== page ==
Sea Urchins.JPG

We also found that if we hiked up a steep hill overlooking the beach, we got cell service:

Rattlesnake Beach 2.jpg

After two nights there, I had to go to Loreto to catch a flight back to the states.   Spent one night in an almost deserted gringo campground (with hot showers) and then flew back in the next day.   Only 13 people on a plane that holds 180, so no worries about social distancing on that flight:

Thanks for the awesome fotos and travelogue.  Looks like Fun Times and great weather.

Cool travelogue. Always wanted to drive down to the tip. I guess it's pretty safe??


Rattlesnake beach sounds welcoming. No wonder no one was there to collect your money. They're probably dead!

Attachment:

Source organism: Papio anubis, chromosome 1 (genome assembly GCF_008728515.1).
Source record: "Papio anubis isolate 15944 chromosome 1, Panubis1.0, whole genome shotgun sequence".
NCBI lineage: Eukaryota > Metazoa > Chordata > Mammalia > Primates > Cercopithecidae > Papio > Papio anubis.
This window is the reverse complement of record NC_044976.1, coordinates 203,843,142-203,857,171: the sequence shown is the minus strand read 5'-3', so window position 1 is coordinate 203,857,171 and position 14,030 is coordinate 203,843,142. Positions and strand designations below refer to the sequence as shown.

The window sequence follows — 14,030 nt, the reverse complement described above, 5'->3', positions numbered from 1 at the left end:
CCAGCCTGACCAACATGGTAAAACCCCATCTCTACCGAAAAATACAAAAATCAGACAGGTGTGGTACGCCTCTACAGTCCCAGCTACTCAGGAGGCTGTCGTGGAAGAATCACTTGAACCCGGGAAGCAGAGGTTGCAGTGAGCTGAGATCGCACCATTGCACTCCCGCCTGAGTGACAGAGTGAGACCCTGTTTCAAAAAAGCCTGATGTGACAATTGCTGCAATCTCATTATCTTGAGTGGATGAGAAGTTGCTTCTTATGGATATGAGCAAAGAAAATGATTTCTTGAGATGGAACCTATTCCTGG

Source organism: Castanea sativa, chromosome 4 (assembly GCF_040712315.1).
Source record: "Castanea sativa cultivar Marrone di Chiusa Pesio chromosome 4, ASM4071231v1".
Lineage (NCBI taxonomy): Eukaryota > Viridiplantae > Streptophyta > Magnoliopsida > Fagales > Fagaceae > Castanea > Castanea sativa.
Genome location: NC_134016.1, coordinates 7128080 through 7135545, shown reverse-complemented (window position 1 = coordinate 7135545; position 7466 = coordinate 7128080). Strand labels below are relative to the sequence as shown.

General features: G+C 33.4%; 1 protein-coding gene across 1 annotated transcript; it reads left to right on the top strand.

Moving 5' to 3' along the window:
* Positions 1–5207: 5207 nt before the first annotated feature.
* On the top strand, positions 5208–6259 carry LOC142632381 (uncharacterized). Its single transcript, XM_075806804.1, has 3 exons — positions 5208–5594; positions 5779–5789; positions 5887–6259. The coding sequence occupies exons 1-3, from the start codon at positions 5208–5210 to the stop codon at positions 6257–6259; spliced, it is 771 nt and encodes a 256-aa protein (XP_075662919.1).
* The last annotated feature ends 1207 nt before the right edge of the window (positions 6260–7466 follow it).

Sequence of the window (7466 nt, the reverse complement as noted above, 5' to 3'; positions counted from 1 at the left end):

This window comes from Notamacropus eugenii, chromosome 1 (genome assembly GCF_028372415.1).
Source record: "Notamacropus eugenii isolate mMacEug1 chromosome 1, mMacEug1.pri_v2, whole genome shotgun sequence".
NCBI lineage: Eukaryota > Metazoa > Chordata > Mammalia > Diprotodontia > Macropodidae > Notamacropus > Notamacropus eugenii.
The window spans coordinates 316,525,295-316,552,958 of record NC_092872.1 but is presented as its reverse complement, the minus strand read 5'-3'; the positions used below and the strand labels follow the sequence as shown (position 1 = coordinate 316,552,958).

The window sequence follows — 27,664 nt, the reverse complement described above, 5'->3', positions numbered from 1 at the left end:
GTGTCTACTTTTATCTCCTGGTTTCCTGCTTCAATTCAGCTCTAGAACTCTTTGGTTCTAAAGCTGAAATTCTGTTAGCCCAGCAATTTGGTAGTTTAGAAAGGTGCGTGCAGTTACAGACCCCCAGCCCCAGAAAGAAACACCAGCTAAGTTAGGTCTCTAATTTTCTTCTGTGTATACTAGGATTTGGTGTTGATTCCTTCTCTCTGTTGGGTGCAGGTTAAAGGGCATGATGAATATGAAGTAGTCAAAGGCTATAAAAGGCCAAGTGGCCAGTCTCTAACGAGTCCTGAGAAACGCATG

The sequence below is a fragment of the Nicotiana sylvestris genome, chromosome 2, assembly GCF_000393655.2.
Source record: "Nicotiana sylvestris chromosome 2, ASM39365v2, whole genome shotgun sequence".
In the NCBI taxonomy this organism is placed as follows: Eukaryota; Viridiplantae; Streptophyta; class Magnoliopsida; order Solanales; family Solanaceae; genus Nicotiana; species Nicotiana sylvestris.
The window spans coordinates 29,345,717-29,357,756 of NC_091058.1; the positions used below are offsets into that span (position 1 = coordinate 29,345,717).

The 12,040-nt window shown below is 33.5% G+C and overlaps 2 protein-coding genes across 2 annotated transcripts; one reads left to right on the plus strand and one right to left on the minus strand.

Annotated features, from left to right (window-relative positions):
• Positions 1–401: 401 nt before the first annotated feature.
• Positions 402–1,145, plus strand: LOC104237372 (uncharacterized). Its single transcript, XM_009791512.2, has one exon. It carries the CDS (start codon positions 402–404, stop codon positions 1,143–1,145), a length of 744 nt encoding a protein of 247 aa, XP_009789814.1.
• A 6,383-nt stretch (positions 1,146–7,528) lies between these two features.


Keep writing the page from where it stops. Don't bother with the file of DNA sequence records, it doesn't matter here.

>>>> I guess it's pretty safe??

There was some narrow and poorly maintained sections of Mex Hwy 1 with oncoming big rigs, no shoulder, and shit like this in the road:


However, aside from road conditions, we never felt unsafe.  But we never traveled on the roads after dark (which is very dangerous for a number of reasons) and always stayed in established (albeit often deserted) camping areas.   The cartels are active in Baja, but by and large, they don't mess with gringos.   We did hear about two Canadian dudes on the mainland traveling in a van who were killed by banditos, but they were camped in some random spot.

I would highly recommend making the trip and give yourself at least a month if you want to make it down to the tip and back.

Thank you so much for the trip, Ken. Looks great, sounds great.

Thanks Ken. I wish more people posted travel stuff, Foreign or Domestic. I love learning about new places as I traveled a lot in my past. Unfortunately finances have forbidden me from that lately.

Wow, fantastic photos and great stories!

Really makes me want to head south.


Thanks for sharing!

Nice work!